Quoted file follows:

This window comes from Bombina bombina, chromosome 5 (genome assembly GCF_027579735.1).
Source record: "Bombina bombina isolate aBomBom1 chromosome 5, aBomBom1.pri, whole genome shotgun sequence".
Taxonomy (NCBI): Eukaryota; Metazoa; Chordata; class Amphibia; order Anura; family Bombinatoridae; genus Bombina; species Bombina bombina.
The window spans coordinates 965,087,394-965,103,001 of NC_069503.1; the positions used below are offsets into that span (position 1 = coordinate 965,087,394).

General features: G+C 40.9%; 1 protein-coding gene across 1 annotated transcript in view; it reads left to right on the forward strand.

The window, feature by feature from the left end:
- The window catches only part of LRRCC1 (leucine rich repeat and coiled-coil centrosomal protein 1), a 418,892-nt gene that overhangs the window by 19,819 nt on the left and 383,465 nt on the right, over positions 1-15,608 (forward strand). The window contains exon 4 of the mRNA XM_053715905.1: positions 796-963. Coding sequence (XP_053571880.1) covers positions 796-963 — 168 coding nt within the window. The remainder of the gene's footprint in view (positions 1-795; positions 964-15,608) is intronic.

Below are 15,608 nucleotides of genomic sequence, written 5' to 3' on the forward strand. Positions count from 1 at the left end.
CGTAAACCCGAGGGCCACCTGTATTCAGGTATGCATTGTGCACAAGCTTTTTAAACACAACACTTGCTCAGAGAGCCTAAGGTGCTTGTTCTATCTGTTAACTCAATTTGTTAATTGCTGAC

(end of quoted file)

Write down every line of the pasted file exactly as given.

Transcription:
This window comes from Bombina bombina, chromosome 5 (genome assembly GCF_027579735.1).
Source record: "Bombina bombina isolate aBomBom1 chromosome 5, aBomBom1.pri, whole genome shotgun sequence".
Taxonomy (NCBI): Eukaryota; Metazoa; Chordata; class Amphibia; order Anura; family Bombinatoridae; genus Bombina; species Bombina bombina.
The window spans coordinates 965,087,394-965,103,001 of NC_069503.1; the positions used below are offsets into that span (position 1 = coordinate 965,087,394).

General features: G+C 40.9%; 1 protein-coding gene across 1 annotated transcript in view; it reads left to right on the forward strand.

The window, feature by feature from the left end:
- The window catches only part of LRRCC1 (leucine rich repeat and coiled-coil centrosomal protein 1), a 418,892-nt gene that overhangs the window by 19,819 nt on the left and 383,465 nt on the right, over positions 1-15,608 (forward strand). The window contains exon 4 of the mRNA XM_053715905.1: positions 796-963. Coding sequence (XP_053571880.1) covers positions 796-963 — 168 coding nt within the window. The remainder of the gene's footprint in view (positions 1-795; positions 964-15,608) is intronic.

Below are 15,608 nucleotides of genomic sequence, written 5' to 3' on the forward strand. Positions count from 1 at the left end.
CGTAAACCCGAGGGCCACCTGTATTCAGGTATGCATTGTGCACAAGCTTTTTAAACACAACACTTGCTCAGAGAGCCTAAGGTGCTTGTTCTATCTGTTAACTCAATTTGTTAATTGCTGAC